A recent article from WFPL in Louisville, KY, recounts the story of Hazard Health and Rehab Center.  Within the walls of that facility, among other issues, two residents sexually abused a 91 year-old resident and another resident suffered a “gaping pressure ulcer.”  For the sex abuse, the facility paid a fine of $20,000, and for both incidents the facility was sued in civil court.

The nursing home industry in that state backed by among others state Republicans and the Kentucky Chamber of Commerce, want to make-up a law that will require a board of three “healthcare providers” that screen cases for merit – before a plaintiff can even file a lawsuit. This is designed to be yet another hurdle to achieving timely justice.   Helping to bankroll this idea?  Hazard Health and Rehab.

The article goes on to state that it’s the poor state of health care in KY is what’s causing the legal problems, not the law.  According to the article KY has more below average nursing homes than all but 8 other states.  “That just shows there’s widespread abuse, neglect, mistreatment of residents occurring in far too many nursing homes,” said Brian Lee, executive director of Families for Better Care.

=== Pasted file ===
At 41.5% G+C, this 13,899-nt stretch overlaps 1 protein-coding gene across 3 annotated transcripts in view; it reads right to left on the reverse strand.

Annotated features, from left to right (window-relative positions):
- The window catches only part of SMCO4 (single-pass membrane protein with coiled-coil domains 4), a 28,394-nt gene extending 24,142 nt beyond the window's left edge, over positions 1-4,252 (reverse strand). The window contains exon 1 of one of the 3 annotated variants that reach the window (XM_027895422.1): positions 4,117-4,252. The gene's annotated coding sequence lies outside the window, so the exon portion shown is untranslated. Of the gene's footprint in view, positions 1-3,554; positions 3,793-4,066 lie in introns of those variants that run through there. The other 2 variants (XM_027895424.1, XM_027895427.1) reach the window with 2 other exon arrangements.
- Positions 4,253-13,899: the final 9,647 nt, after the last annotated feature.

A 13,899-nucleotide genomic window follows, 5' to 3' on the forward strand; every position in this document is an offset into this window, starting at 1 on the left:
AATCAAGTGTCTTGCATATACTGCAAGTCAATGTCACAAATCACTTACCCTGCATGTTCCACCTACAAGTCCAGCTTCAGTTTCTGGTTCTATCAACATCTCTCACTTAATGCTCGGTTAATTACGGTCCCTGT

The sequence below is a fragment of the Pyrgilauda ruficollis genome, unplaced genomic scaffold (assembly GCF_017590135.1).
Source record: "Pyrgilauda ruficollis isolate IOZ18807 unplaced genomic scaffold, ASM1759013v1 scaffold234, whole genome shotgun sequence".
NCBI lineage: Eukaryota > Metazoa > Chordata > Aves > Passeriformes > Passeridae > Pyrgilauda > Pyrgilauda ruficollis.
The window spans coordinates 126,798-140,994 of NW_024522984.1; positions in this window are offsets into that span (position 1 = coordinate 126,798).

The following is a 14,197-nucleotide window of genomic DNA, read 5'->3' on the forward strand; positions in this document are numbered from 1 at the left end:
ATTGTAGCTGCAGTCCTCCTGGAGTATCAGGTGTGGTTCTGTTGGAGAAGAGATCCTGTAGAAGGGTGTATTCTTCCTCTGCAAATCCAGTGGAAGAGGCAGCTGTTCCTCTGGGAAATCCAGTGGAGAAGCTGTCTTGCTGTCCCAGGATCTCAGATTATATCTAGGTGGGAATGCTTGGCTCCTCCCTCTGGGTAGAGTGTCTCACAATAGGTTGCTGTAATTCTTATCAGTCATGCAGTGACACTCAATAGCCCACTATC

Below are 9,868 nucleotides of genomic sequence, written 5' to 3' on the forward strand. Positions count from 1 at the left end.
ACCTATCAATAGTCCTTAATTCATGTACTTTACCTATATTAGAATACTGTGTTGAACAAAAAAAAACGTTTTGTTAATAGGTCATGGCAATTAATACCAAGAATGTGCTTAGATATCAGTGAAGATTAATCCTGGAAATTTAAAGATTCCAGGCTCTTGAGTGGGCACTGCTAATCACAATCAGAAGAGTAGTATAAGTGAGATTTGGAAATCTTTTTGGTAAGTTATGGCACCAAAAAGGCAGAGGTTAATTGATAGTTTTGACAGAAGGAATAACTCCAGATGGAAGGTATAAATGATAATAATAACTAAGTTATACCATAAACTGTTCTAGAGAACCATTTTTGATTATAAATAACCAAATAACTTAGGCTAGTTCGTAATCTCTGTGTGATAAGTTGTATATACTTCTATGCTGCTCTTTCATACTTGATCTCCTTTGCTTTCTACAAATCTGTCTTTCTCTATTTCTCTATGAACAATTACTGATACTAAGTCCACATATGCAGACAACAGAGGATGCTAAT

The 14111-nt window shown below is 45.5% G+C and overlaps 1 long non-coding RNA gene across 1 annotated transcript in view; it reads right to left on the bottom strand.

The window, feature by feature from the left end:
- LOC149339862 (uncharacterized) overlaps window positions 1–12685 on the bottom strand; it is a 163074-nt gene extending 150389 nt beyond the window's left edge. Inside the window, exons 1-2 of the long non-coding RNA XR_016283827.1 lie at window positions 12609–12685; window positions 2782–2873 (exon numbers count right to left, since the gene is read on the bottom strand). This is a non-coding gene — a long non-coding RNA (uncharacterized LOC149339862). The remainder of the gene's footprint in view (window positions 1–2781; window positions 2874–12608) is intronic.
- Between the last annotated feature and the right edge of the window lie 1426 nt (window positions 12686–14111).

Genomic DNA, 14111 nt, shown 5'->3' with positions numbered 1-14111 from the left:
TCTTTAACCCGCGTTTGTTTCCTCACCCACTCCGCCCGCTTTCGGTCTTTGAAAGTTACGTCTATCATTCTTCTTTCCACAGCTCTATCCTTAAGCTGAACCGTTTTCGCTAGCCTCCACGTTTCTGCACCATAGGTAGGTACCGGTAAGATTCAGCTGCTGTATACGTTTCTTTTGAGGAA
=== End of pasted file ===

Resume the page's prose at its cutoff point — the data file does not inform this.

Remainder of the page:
You can read the full article here.

Be cautious whenever you hear of measures that limit a person’s ability to hold anyone person or company accountable in court.  There’s usually a lot of money behind the idea, and very little consideration for the good of the population. If you have any questions about a Nursing Home situation, contact Stark & Stark today.

 

Stark & Stark Nursing Home Negligence Attorneys Guest Speak at Local Radio Station

Posted in Elder Issues, Levels of Care, Nursing Home Information

Have you ever wondered about the difference between for profit and not for profit nursing homes? Listen to Stark & Stark Shareholders, David Cohen and Michael Brusca, along with Associate, Eric Dakhari, as they explain the difference and how it may affect you and your loved ones.

Arbitration – Unnecessarily Giving up Your Rights

Posted in Nursing Home Information